I’ve fallen in love. With a bird.
To be more precise, I’ve fallen in love with a migratory waterfowl, the Sandhill Crane, after my wife and I visited the Bosque del Apache National Wildlife Refuge this Thanksgiving. The Bosque, as it’s more widely known (the word translates as “woods”in Spanish), is a series of now-manmade marshes that butt up against the Rio Grande River as it passes through central New Mexico, and is the stomping grounds for tens of thousands of migratory waterfowl during winter.
That’s right, bird fans: tens of thousands. A cursorial check of today’s bird counts on the Bosque, as provided by the Friends of the Bosque del Apache NWR, includes: 3,899 cranes, 9,269 ducks, 13,401 light geese, 245 water and shore birds and 210 Canada Geese. And if that’s not enough to overwhelm you, today there are, apparently, 60 raptors sailing somewhere overhead in the refuge: kestrels, hawks of all sorts, and eagles. On our tour, an American Bald Eagle posted himself upon the top branch of a dead tree in the center of one of the marshes. Delightful? Certainly. Ready-made amateur photographer’s dream come true? Absolutely.
In short (from a non-birder who nevertheless adores them), there were birds out the wazoo. But it was the cranes that lifted me, and the Sandhill Cranes specifically. Gray bodies, crimson pates, long necks and beaks. They stood about as tall as a yardstick, and when they flew into a nearby marsh–in groups known as “echelons”–their skinny legs dangled behind them in some secret form of untapped symmetry. They squawked right up to touchdown, and continued squawking among themselves, hopping up and down in what was surely their mating dances.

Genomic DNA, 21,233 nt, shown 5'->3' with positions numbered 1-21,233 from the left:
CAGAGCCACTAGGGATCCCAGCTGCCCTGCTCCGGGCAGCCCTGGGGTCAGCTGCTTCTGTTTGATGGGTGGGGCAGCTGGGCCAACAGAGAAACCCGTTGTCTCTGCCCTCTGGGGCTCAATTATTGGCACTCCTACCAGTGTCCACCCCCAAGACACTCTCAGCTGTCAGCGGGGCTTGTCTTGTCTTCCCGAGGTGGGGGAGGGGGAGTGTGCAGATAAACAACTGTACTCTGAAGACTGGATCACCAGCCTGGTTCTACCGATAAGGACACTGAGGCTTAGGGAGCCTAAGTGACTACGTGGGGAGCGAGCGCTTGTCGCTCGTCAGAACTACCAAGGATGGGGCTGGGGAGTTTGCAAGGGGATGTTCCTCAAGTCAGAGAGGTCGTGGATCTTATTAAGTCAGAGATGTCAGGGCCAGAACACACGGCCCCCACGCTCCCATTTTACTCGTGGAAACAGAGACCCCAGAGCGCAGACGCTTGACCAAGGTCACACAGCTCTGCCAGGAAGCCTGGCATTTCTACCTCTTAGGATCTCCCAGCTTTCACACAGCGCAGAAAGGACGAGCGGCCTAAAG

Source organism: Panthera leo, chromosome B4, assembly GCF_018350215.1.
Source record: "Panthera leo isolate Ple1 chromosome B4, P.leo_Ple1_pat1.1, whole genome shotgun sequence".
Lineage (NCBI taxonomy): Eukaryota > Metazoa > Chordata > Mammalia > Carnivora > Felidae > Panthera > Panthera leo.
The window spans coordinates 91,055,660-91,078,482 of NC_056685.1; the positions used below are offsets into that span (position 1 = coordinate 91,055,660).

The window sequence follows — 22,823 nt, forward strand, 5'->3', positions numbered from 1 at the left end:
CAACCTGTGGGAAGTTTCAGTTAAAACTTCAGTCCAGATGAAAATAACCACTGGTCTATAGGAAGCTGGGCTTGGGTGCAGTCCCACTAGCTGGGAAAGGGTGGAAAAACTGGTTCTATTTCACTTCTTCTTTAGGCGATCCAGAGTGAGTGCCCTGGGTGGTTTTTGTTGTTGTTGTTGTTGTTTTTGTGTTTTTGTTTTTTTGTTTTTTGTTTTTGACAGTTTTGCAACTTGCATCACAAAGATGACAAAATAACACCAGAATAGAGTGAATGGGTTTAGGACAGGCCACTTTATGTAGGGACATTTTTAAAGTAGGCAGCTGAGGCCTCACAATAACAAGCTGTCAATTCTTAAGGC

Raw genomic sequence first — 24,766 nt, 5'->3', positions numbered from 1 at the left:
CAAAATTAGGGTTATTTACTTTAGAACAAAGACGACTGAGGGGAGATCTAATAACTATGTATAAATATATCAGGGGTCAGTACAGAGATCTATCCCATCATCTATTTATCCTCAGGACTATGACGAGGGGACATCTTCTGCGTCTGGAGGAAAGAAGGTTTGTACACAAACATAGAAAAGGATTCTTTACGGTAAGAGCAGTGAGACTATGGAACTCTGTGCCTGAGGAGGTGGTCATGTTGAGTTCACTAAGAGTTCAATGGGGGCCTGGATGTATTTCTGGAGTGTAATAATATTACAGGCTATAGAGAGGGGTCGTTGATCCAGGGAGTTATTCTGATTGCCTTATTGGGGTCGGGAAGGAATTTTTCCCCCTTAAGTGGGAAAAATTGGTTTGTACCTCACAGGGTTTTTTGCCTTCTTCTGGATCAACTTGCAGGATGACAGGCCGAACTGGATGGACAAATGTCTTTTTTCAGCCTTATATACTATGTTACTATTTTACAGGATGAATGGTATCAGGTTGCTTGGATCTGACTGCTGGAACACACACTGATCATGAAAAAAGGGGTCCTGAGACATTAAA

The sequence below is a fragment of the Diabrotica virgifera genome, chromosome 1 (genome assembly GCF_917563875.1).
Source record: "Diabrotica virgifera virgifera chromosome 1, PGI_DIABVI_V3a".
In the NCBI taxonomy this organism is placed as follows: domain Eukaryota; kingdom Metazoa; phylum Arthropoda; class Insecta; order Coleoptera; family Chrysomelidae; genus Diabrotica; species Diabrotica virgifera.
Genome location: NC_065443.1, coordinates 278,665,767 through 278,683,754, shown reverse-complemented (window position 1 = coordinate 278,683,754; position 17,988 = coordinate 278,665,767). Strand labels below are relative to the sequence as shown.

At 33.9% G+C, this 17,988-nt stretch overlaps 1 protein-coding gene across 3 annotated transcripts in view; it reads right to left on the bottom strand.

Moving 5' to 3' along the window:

As I watched the cranes, I had that sense of collectiveness that I only rarely feel, the idea that our world is comprised of millions of causes and effects, where cause begets effect and new effect becomes new cause, until everything begins to relate to everything else in either large or small ways. I felt a sense of gratefulness as well, especially for those who recognized the need to recreate the Rio Grande’s wetlands during the depression. Dams and diversions there had weakened the river’s ability to support the birds, and numerous of the species who count on wintering there, including the Sandhill Cranes, would have suffered without us taking the time to fix the problem.
We returned to Tucson Sunday evening, but just west of Hatch, New Mexico, where we ate at Sparky’s and purchased our obligatory numbers of world-famous chiles, Deborah and I noticed a cloud formation that looked suspiciously like a duck’s head. Maybe it doesn’t, and maybe it does. Or maybe, after we had the privilege of watching so many beautiful beasts carrying on in their ancient migratory ways, we were just a little more in tune with the earth. And thereby, with ourselves.
I’ve so far failed in every attempt I’ve made to write one poem about the Sandhill Cranes. I suppose I should leave that to poets who do well with nature, like my friend Scott Edward Anderson (whose excellent collection, Fallow Field, I reviewed here several months ago).
Knowing me, I’ll keep trying. And, knowing me, I’ll enjoy each and every failed attempt. In the meantime, it’s probably time to consider when we’ll visit to the Bosque del Apache again.